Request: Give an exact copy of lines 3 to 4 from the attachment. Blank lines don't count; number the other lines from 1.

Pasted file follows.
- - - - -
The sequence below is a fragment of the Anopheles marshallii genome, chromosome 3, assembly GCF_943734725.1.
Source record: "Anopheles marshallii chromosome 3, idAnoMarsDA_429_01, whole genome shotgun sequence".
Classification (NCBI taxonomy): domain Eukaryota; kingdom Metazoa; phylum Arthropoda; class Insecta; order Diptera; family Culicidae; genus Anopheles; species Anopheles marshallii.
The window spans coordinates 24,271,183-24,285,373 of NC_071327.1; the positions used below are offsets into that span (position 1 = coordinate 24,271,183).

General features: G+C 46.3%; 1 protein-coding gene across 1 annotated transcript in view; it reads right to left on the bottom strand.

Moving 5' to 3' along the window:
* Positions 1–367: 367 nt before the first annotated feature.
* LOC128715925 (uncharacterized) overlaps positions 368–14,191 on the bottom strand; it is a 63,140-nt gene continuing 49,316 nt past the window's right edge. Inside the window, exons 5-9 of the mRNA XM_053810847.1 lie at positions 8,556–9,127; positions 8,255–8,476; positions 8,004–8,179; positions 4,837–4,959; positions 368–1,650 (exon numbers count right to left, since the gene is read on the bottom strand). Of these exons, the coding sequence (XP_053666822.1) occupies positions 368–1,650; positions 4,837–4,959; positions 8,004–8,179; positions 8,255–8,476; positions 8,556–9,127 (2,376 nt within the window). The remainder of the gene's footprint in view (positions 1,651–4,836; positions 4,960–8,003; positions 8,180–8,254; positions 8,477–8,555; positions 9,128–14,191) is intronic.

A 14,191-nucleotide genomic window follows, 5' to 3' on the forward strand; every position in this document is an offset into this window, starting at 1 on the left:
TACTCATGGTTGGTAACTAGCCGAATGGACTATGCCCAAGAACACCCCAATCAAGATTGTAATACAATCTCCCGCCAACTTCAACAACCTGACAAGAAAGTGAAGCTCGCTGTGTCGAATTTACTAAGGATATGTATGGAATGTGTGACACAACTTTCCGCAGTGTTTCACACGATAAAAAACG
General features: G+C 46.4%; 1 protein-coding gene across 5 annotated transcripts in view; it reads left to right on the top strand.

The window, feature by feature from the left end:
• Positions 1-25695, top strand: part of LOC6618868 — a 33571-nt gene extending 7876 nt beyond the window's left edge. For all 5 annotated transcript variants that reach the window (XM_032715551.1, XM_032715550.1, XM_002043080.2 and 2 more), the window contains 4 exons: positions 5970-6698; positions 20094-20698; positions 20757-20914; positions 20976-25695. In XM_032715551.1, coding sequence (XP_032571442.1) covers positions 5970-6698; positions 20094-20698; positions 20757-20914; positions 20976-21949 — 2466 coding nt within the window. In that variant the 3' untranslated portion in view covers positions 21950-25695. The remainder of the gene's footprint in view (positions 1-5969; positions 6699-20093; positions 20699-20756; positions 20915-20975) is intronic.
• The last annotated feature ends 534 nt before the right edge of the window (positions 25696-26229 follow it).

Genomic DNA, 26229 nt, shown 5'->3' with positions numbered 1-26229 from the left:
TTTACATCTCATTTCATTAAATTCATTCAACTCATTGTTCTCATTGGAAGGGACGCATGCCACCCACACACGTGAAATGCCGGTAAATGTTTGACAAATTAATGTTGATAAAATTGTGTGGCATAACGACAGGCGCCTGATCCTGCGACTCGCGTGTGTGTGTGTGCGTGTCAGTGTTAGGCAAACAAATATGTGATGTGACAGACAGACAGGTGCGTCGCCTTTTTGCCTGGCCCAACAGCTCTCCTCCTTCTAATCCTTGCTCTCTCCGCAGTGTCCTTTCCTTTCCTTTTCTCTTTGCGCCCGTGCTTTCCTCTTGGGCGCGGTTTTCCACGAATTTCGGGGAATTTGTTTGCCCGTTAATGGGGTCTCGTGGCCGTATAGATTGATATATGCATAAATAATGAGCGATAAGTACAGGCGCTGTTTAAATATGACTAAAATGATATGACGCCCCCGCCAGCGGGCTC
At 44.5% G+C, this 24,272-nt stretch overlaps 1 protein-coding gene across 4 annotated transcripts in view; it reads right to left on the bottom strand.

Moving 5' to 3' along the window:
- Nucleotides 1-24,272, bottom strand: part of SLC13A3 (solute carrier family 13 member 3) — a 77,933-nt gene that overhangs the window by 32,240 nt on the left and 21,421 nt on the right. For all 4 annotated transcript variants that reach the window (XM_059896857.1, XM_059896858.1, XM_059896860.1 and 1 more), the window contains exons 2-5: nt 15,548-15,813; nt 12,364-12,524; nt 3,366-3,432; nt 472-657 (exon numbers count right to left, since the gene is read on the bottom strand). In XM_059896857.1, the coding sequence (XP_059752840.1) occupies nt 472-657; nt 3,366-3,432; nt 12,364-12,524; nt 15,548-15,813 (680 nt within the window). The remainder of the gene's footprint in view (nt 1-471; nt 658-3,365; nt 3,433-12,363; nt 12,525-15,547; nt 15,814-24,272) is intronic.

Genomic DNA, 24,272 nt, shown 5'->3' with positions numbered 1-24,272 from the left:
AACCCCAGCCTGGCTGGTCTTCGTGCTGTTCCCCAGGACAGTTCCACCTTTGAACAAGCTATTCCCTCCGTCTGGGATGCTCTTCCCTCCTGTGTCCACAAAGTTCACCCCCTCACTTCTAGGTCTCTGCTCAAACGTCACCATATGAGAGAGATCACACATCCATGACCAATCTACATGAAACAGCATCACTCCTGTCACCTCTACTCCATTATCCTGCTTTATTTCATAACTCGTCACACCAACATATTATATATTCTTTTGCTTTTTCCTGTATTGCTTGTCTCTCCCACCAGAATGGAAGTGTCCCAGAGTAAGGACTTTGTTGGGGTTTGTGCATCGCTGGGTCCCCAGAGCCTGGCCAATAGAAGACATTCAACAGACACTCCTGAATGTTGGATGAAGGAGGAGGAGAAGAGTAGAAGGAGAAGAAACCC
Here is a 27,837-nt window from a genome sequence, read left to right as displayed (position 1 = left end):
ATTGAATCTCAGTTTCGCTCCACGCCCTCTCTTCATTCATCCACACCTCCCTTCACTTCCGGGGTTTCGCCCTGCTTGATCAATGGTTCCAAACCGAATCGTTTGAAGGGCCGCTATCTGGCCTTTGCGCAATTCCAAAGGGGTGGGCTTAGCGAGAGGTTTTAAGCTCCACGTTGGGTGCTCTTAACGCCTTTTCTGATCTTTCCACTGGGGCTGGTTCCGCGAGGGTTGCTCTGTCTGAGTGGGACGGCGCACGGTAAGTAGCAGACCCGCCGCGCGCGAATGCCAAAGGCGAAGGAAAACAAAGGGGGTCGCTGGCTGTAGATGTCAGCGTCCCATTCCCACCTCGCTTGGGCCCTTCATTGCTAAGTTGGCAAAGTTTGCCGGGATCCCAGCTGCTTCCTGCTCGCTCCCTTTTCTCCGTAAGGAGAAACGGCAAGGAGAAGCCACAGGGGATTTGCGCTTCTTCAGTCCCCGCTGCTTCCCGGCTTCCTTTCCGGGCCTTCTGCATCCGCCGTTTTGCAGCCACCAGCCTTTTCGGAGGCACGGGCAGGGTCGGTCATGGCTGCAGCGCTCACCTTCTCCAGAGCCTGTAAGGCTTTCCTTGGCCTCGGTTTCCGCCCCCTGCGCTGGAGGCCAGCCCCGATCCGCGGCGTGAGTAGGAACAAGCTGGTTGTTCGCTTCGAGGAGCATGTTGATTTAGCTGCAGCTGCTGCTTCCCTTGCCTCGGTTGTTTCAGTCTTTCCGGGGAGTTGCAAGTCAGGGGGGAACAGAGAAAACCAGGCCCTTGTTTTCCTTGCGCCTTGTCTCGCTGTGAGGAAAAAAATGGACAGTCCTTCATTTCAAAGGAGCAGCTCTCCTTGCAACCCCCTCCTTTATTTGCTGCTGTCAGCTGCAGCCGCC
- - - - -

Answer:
Classification (NCBI taxonomy): domain Eukaryota; kingdom Metazoa; phylum Arthropoda; class Insecta; order Diptera; family Culicidae; genus Anopheles; species Anopheles marshallii.
The window spans coordinates 24,271,183-24,285,373 of NC_071327.1; the positions used below are offsets into that span (position 1 = coordinate 24,271,183).